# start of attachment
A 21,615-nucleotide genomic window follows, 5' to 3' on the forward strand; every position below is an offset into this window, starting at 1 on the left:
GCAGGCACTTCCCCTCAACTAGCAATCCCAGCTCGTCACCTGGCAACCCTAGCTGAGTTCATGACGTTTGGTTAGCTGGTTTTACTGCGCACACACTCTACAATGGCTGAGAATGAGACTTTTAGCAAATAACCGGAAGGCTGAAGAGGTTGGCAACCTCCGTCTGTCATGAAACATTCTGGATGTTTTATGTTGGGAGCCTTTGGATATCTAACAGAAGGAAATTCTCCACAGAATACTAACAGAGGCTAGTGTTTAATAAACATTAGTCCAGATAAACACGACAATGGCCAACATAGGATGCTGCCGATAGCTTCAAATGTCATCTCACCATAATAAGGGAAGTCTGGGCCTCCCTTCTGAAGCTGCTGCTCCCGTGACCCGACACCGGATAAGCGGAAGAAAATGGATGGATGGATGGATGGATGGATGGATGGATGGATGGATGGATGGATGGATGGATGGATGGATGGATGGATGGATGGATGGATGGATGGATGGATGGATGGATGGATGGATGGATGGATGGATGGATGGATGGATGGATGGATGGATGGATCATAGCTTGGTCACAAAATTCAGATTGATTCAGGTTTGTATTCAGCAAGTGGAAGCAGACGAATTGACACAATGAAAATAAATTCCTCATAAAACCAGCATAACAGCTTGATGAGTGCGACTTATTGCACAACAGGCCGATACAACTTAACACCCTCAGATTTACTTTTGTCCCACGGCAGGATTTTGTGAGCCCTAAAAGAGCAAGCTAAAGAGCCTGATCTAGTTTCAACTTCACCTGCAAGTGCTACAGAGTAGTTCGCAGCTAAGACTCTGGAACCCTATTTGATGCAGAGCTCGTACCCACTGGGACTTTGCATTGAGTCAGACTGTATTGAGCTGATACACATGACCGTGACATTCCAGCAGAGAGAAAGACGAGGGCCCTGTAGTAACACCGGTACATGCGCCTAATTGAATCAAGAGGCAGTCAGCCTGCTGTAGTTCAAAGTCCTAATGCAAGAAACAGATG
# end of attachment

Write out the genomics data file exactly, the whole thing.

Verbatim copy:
A 21,615-nucleotide genomic window follows, 5' to 3' on the forward strand; every position below is an offset into this window, starting at 1 on the left:
GCAGGCACTTCCCCTCAACTAGCAATCCCAGCTCGTCACCTGGCAACCCTAGCTGAGTTCATGACGTTTGGTTAGCTGGTTTTACTGCGCACACACTCTACAATGGCTGAGAATGAGACTTTTAGCAAATAACCGGAAGGCTGAAGAGGTTGGCAACCTCCGTCTGTCATGAAACATTCTGGATGTTTTATGTTGGGAGCCTTTGGATATCTAACAGAAGGAAATTCTCCACAGAATACTAACAGAGGCTAGTGTTTAATAAACATTAGTCCAGATAAACACGACAATGGCCAACATAGGATGCTGCCGATAGCTTCAAATGTCATCTCACCATAATAAGGGAAGTCTGGGCCTCCCTTCTGAAGCTGCTGCTCCCGTGACCCGACACCGGATAAGCGGAAGAAAATGGATGGATGGATGGATGGATGGATGGATGGATGGATGGATGGATGGATGGATGGATGGATGGATGGATGGATGGATGGATGGATGGATGGATGGATGGATGGATGGATGGATGGATGGATGGATGGATGGATGGATGGATGGATGGATGGATCATAGCTTGGTCACAAAATTCAGATTGATTCAGGTTTGTATTCAGCAAGTGGAAGCAGACGAATTGACACAATGAAAATAAATTCCTCATAAAACCAGCATAACAGCTTGATGAGTGCGACTTATTGCACAACAGGCCGATACAACTTAACACCCTCAGATTTACTTTTGTCCCACGGCAGGATTTTGTGAGCCCTAAAAGAGCAAGCTAAAGAGCCTGATCTAGTTTCAACTTCACCTGCAAGTGCTACAGAGTAGTTCGCAGCTAAGACTCTGGAACCCTATTTGATGCAGAGCTCGTACCCACTGGGACTTTGCATTGAGTCAGACTGTATTGAGCTGATACACATGACCGTGACATTCCAGCAGAGAGAAAGACGAGGGCCCTGTAGTAACACCGGTACATGCGCCTAATTGAATCAAGAGGCAGTCAGCCTGCTGTAGTTCAAAGTCCTAATGCAAGAAACAGATG